Writer/director Bob Clark would go on to do more successful and critically acclaimed films, like the iconic slasher film Black Christmas (1974) and the cult-film-turned-classic A Christmas Story (1983). Given that there’s a throwaway reference to Christmas in Children as well, I’d say he had a thing for the happiest time of the year. Children Shouldn’t Play with Dead Things isn’t his best film, but it is an experience all its own, standing out in the saturated subgenre of zombie films thanks to its atmosphere, dated fashion, and chilling ending. I like to consider Children a prequel to Night of the Living Dead (1968). The zombies that set sail at the end of the movie went on to create the zombie outbreak in Night. All that death and suffering because some hippie theater director wanted to see if he could raise the dead. Thanks a lot, Alan.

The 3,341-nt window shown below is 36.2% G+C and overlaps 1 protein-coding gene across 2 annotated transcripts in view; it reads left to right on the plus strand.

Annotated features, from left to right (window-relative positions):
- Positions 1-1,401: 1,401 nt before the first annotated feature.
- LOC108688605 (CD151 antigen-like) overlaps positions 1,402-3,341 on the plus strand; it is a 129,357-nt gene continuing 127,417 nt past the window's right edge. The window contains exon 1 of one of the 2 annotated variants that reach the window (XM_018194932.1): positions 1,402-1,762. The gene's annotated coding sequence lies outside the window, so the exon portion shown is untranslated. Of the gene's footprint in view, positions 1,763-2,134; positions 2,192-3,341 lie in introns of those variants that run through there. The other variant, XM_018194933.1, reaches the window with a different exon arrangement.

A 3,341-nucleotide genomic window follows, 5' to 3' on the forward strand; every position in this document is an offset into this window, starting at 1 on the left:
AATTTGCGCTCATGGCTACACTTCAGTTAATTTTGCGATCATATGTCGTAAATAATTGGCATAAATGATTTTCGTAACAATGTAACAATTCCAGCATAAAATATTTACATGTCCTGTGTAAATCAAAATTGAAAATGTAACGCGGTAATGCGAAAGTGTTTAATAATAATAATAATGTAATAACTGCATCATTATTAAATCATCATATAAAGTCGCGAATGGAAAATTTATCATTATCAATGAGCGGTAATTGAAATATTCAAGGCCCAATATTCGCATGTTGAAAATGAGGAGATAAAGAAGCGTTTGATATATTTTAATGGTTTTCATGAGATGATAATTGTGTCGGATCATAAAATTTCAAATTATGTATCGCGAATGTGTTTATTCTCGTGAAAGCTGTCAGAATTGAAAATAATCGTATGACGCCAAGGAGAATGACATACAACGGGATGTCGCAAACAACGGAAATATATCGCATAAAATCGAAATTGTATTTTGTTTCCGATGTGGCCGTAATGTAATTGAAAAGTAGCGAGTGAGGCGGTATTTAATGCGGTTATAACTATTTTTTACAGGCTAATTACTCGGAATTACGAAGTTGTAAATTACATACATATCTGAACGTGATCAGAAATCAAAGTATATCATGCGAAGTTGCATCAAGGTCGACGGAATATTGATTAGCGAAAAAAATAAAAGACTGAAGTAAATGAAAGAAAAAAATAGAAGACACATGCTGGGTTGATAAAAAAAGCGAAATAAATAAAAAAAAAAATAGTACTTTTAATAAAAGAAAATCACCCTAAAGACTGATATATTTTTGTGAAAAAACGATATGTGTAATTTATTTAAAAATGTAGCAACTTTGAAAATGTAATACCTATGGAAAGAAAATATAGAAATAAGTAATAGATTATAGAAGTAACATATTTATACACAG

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Deadly Blessing (1981) – Review

If a blessing is deadly, is it really a blessing at all?

This review contains spoilers.

Wes Craven is one of the most important directors in the history of horror. His contributions to the genre are near impossible to overlook. He made waves with the controversial The Last House on the Left (1972), but it would be over a decade before his major breakthrough with A Nightmare on Elm Street (1984). Other major hits would follow, most notably the meta-horror film Scream (1996). Despite his status as a horror auteur, however, a number of his films have fallen through the cracks and slipped into obscurity. Sometimes, as in the case of The Hills Have Eyes Part II (1985) and Chiller (1985), that’s not an all bad thing. Deadly Blessing (1981) is not one of those films that deserves the same fate though. It’s an important part of Craven’s legacy, and a fine horror film as well.